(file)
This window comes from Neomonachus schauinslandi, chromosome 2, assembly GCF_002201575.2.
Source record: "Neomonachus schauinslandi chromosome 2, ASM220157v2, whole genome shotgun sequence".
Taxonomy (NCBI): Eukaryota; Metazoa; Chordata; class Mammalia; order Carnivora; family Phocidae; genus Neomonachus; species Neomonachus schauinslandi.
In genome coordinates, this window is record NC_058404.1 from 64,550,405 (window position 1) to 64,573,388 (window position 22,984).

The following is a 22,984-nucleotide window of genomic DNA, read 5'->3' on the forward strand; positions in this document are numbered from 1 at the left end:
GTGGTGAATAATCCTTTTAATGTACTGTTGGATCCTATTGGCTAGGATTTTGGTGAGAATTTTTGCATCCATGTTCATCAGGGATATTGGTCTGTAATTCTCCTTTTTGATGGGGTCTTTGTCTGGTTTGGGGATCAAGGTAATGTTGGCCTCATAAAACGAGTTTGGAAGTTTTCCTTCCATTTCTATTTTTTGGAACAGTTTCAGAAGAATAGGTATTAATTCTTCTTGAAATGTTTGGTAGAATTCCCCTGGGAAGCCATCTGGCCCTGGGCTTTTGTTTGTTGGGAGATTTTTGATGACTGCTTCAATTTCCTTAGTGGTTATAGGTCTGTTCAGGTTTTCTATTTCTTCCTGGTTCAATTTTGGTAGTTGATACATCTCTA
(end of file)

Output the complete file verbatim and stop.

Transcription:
This window comes from Neomonachus schauinslandi, chromosome 2, assembly GCF_002201575.2.
Source record: "Neomonachus schauinslandi chromosome 2, ASM220157v2, whole genome shotgun sequence".
Taxonomy (NCBI): Eukaryota; Metazoa; Chordata; class Mammalia; order Carnivora; family Phocidae; genus Neomonachus; species Neomonachus schauinslandi.
In genome coordinates, this window is record NC_058404.1 from 64,550,405 (window position 1) to 64,573,388 (window position 22,984).

The following is a 22,984-nucleotide window of genomic DNA, read 5'->3' on the forward strand; positions in this document are numbered from 1 at the left end:
GTGGTGAATAATCCTTTTAATGTACTGTTGGATCCTATTGGCTAGGATTTTGGTGAGAATTTTTGCATCCATGTTCATCAGGGATATTGGTCTGTAATTCTCCTTTTTGATGGGGTCTTTGTCTGGTTTGGGGATCAAGGTAATGTTGGCCTCATAAAACGAGTTTGGAAGTTTTCCTTCCATTTCTATTTTTTGGAACAGTTTCAGAAGAATAGGTATTAATTCTTCTTGAAATGTTTGGTAGAATTCCCCTGGGAAGCCATCTGGCCCTGGGCTTTTGTTTGTTGGGAGATTTTTGATGACTGCTTCAATTTCCTTAGTGGTTATAGGTCTGTTCAGGTTTTCTATTTCTTCCTGGTTCAATTTTGGTAGTTGATACATCTCTA